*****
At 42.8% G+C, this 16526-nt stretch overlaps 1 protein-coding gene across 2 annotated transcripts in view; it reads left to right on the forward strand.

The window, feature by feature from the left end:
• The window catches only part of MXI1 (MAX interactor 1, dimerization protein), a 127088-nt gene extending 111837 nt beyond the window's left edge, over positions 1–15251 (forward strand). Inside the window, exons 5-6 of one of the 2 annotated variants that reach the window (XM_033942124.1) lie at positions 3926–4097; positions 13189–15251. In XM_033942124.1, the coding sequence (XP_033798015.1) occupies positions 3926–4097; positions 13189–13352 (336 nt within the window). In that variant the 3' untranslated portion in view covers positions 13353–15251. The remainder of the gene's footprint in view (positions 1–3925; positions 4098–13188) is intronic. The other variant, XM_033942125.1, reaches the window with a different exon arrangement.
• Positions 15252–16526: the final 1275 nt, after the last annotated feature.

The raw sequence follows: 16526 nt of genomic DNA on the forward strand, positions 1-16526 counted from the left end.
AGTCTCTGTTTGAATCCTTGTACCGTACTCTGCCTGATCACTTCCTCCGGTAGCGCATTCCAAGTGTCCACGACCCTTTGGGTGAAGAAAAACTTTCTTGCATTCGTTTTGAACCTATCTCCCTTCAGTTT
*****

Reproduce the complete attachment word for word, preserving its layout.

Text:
At 42.8% G+C, this 16526-nt stretch overlaps 1 protein-coding gene across 2 annotated transcripts in view; it reads left to right on the forward strand.

The window, feature by feature from the left end:
• The window catches only part of MXI1 (MAX interactor 1, dimerization protein), a 127088-nt gene extending 111837 nt beyond the window's left edge, over positions 1–15251 (forward strand). Inside the window, exons 5-6 of one of the 2 annotated variants that reach the window (XM_033942124.1) lie at positions 3926–4097; positions 13189–15251. In XM_033942124.1, the coding sequence (XP_033798015.1) occupies positions 3926–4097; positions 13189–13352 (336 nt within the window). In that variant the 3' untranslated portion in view covers positions 13353–15251. The remainder of the gene's footprint in view (positions 1–3925; positions 4098–13188) is intronic. The other variant, XM_033942125.1, reaches the window with a different exon arrangement.
• Positions 15252–16526: the final 1275 nt, after the last annotated feature.

The raw sequence follows: 16526 nt of genomic DNA on the forward strand, positions 1-16526 counted from the left end.
AGTCTCTGTTTGAATCCTTGTACCGTACTCTGCCTGATCACTTCCTCCGGTAGCGCATTCCAAGTGTCCACGACCCTTTGGGTGAAGAAAAACTTTCTTGCATTCGTTTTGAACCTATCTCCCTTCAGTTT